Bangladesh completes garmet factory collapse probe
Court set to decide whether to put building owners and several officials on trial for deaths of 1,200 workers in 2013.
28 Jun 2015 06:42 GMT
The investigation into the deadly collapse of a garment factory in Bangladesh in 2013 has been completed.
Nearly 1,200 garment workers were killed when the Rana Plaza building came crashing down.
A court is about to decide whether it will put the building owners and a number of government officials on trial.
Meanwhile, survivors recall their tragic experiences as they continue to suffer from their injuries and feel neglected.
Al Jazeera’s Maher Sattar reports from Dhaka.
Greece is doomed
Things seem to have reached Desperation O’Clock in Greece, where Prime Minister Alexis Tsipras is now seeking a referendum as a way to avoid a choice between agreeing to the kind of austerity budget he promised to avoid and the Greek exit from the eurozone that he also promised to avoid. For the latest developments, you should probably check a dedicated financial news service like Bloomberg, the Wall Street Journal, or the Financial Times. For a sophisticated and well-informed account of what Greece’s European partners have done wrong, you should read Karl Whelan. For an analysis of the specifics of Tsipras’ gambit, you should read Hugo Dixon.
But to understand the deeper causes of what’s been going on since Tsipras’ government swept to power in January, you really need to set the finance and economics aside and focus on the politics. Greece has been drawing dead this whole time, and the future outlook appears bleak for one simple reason – nobody else in Europe who holds power has any interest in making things anything other than painful for Greece.
Pope Francis recruits Naomi Klein in climate change battle
Social activist ‘surprised but delighted’ to join top cardinal in high-level environment conference at the Vatican
Rosie Scammell Sunday 28 June 2015 00.11 BST
She is one of the world’s most high-profile social activists and a ferocious critic of 21st-century capitalism. He is one of the pope’s most senior aides and a professor of climate change economics. But this week the secular radical will join forces with the Catholic cardinal in the latest move by Pope Francis to shift the debate on global warming.
Naomi Klein and Cardinal Peter Turkson are to lead a high-level conference on the environment, bringing together churchmen, scientists and activists to debate climate change action. Klein, who campaigns for an overhaul of the global financial system to tackle climate change, told the Observer she was surprised but delighted to receive the invitation from Turkson’s office.
Isis, a year of the caliphate: How powerful is the ‘Islamic State’ and what threat does it really pose to West?
We pose the big questions to eight experts in the first in a four-part series
ADAM WITHNALL , DANNY ROMERO Sunday 28 June 2015
It is now one year since Isis declared the territories it controls as a single caliphate, but because of the dangers of travelling there we still know surprisingly little about this brutal militant group.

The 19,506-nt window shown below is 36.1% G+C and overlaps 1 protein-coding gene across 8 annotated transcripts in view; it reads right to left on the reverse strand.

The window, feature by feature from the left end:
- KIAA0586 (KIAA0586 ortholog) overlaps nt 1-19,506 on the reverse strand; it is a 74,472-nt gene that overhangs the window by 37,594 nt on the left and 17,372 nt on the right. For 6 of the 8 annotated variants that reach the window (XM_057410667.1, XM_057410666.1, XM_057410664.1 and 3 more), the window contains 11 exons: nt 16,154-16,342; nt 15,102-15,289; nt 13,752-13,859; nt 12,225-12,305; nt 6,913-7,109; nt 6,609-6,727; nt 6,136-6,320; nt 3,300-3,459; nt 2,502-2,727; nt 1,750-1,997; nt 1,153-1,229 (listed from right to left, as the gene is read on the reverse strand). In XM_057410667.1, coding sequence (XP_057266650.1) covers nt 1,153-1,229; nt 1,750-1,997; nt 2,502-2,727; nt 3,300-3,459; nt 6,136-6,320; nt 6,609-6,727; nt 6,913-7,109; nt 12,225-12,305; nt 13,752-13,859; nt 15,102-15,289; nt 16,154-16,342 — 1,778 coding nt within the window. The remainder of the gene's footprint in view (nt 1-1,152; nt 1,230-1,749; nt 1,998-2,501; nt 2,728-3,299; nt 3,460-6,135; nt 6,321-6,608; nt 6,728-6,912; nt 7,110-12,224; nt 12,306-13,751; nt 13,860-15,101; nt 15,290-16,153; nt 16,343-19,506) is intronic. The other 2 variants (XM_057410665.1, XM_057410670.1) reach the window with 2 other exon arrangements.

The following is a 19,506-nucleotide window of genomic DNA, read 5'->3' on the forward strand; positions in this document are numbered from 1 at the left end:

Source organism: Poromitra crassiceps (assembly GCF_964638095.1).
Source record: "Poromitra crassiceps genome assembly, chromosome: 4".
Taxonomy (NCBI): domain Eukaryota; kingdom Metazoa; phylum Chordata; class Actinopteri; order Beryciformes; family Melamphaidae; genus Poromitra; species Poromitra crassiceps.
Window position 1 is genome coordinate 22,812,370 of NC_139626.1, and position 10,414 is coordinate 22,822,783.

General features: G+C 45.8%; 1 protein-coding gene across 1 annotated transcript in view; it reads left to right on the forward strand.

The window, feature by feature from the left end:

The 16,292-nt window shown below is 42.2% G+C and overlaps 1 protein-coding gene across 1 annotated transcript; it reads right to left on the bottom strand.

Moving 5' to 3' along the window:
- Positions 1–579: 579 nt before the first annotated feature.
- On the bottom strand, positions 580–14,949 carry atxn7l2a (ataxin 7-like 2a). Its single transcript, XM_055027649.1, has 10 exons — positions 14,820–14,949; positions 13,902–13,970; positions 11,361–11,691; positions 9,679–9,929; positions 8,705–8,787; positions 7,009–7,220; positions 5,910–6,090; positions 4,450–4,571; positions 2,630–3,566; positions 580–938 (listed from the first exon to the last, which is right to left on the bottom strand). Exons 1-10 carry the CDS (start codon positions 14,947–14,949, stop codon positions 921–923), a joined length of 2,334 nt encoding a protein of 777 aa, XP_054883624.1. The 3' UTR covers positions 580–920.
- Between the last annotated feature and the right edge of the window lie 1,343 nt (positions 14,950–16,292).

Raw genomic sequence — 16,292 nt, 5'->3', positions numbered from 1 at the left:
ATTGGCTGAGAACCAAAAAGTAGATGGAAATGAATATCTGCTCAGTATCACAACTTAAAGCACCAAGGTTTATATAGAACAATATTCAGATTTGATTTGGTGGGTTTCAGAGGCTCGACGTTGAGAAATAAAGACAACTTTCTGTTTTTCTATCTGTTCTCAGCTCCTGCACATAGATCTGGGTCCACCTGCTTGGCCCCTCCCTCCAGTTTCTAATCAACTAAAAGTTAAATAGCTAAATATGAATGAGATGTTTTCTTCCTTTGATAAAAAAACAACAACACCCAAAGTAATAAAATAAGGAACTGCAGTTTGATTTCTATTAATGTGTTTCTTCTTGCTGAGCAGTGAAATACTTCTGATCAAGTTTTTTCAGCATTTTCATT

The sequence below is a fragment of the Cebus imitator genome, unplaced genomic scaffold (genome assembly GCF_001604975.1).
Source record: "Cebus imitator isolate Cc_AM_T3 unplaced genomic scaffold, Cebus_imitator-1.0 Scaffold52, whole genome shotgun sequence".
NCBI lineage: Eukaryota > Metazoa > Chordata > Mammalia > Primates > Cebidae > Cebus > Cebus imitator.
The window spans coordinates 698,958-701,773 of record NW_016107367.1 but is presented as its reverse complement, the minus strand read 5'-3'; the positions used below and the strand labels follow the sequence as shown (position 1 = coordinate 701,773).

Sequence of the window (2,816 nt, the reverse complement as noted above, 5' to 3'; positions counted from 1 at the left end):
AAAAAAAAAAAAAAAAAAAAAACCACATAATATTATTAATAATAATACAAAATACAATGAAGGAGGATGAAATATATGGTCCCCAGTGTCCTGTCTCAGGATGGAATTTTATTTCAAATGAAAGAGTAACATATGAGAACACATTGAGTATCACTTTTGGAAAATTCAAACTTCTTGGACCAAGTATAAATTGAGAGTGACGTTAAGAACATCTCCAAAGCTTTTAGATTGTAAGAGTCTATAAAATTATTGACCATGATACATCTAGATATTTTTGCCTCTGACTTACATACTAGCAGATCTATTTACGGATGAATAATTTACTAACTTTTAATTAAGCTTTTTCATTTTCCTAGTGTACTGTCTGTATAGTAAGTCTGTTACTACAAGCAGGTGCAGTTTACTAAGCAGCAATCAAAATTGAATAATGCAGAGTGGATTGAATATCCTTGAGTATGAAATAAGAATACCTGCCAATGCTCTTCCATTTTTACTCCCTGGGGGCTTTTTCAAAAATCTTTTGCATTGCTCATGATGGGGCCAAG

Across the Western world, academics, experts and officials are struggling to get to grips with an organisation that only seems set to grow in its importance and influence.
Here, we ask eight leading authorities on the so-called “Islamic State” just how strong the group really is – and how much of a threat it poses to the rest of the world.
Confronting the Past: America Finally Turns Its Attention to Rampant Racism
Why is America only now having an honest debate about racism? The dead from Charleston are also the dead of a nation that has long refused to work through its past mistakes.
A Commentary by Markus Feldenkirchen
The United State excels at dealing with the injustices of other countries. They often even help other countries to cope with their shameful past. Germany will always be grateful to the US for sending American troops across the Atlantic to defeat the Nazis. And for insisting that the Germans be held accountable for the crimes they committed. The Nuremberg trials gave Germans the opportunity to own up to what they had done. They could no longer deny it.
The US has been less successful, however, in conducting the same process when addressing the dark parts of its own past. This includes its treatment of Native Americans who were brutally repressed, or even killed, in order to clear the way for Western expansion. They were betrayed, neglected and disrespected. Today, they live on reservations in some of the saddest living conditions the civilized world has to offer.
Activists: IS fighters kill 200 civilians in Syrian town
By HAMZA HENDAWI
BEIRUT (AP) – Islamic State fighters who launched a surprise attack on a Syrian border town massacred more than 200 civilians, including women and children, before they were killed or driven out by Kurdish forces, activists said on Saturday.
Kurdish activist Mustafa Bali, the Britain-based Syrian Observatory for Human Rights and Kurdish official Idris Naasan put at 40-50 the number of elite IS fighters killed in the two days of fighting since the militants sneaked into the town of Kobani before dawn on Thursday.
Clashes, however, continued to the south and west of the predominantly Kurdish town on the Turkish border on Saturday, they said, although the fighting in the south quietened down by nightfall.